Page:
How to Cook:
Dungeness Crab season is upon us. Much of the time you will find whole crabs already cooked and chilled. If not, and you're buying live crabs, then the rule of thumb is to steam or boil them for 7-8 minutes per pound. If boiling in multiple crabs, start timing when the water comes back to a boil. Base the number of minutes needed for cooking on the average crab weight, not the total weight.
Once your crab is cooked, rinse under cool water until just cool enough to handle. The crab in the photo below is a cooked crab. You can tell because the shell has turned from a blue/gray when alive to a bright orange when cooked.
How to clean the crab:
Turn the crab on its back and remove the triangular shaped flap called the “apron” and discard.
Hold the crab vertically and pull the top shell (called the carapace) away from the body and set aside. Rinse and clean the top shell and reserve if you want to use in your presentation.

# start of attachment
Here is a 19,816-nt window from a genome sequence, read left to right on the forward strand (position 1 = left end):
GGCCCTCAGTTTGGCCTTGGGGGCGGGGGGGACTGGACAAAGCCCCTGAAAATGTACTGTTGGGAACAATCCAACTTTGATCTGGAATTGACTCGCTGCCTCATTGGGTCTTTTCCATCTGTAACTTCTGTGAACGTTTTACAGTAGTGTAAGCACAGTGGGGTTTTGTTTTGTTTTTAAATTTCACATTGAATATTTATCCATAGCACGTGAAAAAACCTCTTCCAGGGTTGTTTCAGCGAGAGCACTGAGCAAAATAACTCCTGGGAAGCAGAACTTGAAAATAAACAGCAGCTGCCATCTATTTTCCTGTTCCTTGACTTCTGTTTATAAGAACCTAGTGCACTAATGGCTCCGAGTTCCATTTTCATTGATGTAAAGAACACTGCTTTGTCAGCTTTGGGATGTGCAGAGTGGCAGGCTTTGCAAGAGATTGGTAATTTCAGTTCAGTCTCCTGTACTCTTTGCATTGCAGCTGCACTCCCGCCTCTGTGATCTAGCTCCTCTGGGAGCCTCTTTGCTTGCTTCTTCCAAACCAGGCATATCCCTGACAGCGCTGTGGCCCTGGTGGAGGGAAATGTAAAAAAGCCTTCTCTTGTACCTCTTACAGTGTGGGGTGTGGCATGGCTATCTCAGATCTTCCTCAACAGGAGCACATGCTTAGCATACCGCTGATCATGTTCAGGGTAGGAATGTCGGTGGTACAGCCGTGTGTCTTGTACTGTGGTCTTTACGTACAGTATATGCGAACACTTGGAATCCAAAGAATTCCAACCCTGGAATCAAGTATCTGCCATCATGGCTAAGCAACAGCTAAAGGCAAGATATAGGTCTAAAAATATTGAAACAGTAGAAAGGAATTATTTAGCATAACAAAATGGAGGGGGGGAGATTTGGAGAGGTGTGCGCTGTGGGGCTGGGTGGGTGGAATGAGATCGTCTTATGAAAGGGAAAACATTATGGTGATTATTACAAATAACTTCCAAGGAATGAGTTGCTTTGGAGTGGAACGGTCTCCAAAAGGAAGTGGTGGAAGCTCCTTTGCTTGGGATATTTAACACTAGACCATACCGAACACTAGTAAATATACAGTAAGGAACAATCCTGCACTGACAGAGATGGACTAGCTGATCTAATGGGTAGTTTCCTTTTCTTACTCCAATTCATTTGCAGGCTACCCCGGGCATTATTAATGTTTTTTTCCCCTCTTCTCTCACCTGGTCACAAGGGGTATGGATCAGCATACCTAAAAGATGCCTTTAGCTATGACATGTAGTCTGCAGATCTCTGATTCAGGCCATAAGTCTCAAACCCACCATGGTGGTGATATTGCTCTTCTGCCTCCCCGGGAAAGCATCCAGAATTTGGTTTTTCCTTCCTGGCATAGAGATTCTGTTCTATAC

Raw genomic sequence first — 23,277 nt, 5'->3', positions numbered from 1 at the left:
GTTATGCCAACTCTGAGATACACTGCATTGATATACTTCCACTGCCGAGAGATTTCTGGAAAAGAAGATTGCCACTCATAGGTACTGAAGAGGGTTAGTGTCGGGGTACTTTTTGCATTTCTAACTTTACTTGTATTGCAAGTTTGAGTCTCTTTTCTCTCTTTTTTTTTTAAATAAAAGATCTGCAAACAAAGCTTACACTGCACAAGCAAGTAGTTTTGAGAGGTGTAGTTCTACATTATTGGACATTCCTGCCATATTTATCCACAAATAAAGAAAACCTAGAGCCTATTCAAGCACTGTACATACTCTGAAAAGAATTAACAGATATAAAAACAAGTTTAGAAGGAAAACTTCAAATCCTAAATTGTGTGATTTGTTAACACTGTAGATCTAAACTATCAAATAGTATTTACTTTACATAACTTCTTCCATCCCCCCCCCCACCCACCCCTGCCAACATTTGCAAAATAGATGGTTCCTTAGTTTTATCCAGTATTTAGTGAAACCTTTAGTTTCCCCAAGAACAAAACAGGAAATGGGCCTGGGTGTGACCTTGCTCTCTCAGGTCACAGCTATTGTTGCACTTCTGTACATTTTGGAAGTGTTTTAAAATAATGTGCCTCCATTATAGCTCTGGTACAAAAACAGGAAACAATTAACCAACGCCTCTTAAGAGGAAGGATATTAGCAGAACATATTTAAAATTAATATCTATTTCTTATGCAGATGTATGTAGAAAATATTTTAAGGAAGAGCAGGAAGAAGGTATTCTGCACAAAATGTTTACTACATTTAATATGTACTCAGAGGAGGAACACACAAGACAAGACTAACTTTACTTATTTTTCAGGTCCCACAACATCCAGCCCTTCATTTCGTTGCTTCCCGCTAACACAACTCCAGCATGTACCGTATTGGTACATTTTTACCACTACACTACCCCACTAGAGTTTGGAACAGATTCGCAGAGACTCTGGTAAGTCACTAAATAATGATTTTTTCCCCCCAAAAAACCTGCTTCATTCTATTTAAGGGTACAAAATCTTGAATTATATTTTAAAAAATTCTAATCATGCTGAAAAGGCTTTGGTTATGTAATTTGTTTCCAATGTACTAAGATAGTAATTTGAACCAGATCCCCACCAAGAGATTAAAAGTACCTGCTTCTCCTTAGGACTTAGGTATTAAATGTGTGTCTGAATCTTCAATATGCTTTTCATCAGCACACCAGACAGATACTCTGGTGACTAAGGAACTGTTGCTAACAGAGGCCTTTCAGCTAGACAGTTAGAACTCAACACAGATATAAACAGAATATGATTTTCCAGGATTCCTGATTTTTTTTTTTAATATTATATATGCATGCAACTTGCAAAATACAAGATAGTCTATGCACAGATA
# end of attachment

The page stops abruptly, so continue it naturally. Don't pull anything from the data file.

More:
Remove the gills/lungs and discard. Remove the mandible (mouth) and discard.
Rinse the body and then cut or break in half down the center.
Cut the legs into sections through the body. Gently crack the legs with a mallet or the back side of a heavy knife or cleaver.
To serve, place the cracked legs on a platter or individual plates with your choice of sauce and fresh lemon wedges. If presenting a whole crab, arrange the legs as they would be on a live crab with the body pieces toward the center and place a cleaned carapace (top shell) on top.
If serving cold, chill in the refrigerator until ready.
If serving hot, serve immediately or rewarm in steamer basket for 30 seconds.
Serve cold with cocktail sauce, fresh wedges of lemon, garlic aioli, or for a classic 1950’s throwback, Russian dressing.
Serve hot with melted butter, fresh wedges of lemon, garlic butter or stir-fry Singapore style with chilies and tomato.
To eat, remove the crab meat with your fingers or pick it out with a small oyster fork, lobster pick, or the tip of a crab claw.
Provide discard bowls for your guests to place the empty shells, and plenty of napkins or even hot damp towels for cleaning hands at the end of the meal.